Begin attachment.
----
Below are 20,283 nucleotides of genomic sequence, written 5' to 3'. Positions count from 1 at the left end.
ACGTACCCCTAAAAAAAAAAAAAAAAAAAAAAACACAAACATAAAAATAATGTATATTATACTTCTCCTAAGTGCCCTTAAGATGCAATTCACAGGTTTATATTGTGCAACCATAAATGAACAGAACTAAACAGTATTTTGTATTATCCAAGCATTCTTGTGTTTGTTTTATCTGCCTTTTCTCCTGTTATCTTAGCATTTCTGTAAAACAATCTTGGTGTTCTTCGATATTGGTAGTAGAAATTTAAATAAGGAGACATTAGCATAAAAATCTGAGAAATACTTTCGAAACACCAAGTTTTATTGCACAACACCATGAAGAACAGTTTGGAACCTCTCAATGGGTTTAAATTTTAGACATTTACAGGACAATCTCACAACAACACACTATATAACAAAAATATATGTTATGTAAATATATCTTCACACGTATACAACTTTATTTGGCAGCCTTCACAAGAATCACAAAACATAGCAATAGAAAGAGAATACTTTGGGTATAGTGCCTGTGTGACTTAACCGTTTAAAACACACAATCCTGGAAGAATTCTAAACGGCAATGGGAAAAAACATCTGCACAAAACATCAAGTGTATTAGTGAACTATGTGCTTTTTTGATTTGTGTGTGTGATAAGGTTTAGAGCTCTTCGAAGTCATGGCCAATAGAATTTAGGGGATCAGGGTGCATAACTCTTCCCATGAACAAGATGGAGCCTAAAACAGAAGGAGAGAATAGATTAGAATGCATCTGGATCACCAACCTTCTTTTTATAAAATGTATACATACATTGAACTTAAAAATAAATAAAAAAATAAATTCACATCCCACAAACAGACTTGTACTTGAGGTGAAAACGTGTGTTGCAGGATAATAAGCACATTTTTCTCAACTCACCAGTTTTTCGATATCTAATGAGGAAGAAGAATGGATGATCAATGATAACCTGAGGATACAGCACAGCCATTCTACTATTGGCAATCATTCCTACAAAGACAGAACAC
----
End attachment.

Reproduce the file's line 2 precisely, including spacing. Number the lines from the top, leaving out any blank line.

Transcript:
ACGTACCCCTAAAAAAAAAAAAAAAAAAAAAAACACAAACATAAAAATAATGTATATTATACTTCTCCTAAGTGCCCTTAAGATGCAATTCACAGGTTTATATTGTGCAACCATAAATGAACAGAACTAAACAGTATTTTGTATTATCCAAGCATTCTTGTGTTTGTTTTATCTGCCTTTTCTCCTGTTATCTTAGCATTTCTGTAAAACAATCTTGGTGTTCTTCGATATTGGTAGTAGAAATTTAAATAAGGAGACATTAGCATAAAAATCTGAGAAATACTTTCGAAACACCAAGTTTTATTGCACAACACCATGAAGAACAGTTTGGAACCTCTCAATGGGTTTAAATTTTAGACATTTACAGGACAATCTCACAACAACACACTATATAACAAAAATATATGTTATGTAAATATATCTTCACACGTATACAACTTTATTTGGCAGCCTTCACAAGAATCACAAAACATAGCAATAGAAAGAGAATACTTTGGGTATAGTGCCTGTGTGACTTAACCGTTTAAAACACACAATCCTGGAAGAATTCTAAACGGCAATGGGAAAAAACATCTGCACAAAACATCAAGTGTATTAGTGAACTATGTGCTTTTTTGATTTGTGTGTGTGATAAGGTTTAGAGCTCTTCGAAGTCATGGCCAATAGAATTTAGGGGATCAGGGTGCATAACTCTTCCCATGAACAAGATGGAGCCTAAAACAGAAGGAGAGAATAGATTAGAATGCATCTGGATCACCAACCTTCTTTTTATAAAATGTATACATACATTGAACTTAAAAATAAATAAAAAAATAAATTCACATCCCACAAACAGACTTGTACTTGAGGTGAAAACGTGTGTTGCAGGATAATAAGCACATTTTTCTCAACTCACCAGTTTTTCGATATCTAATGAGGAAGAAGAATGGATGATCAATGATAACCTGAGGATACAGCACAGCCATTCTACTATTGGCAATCATTCCTACAAAGACAGAACAC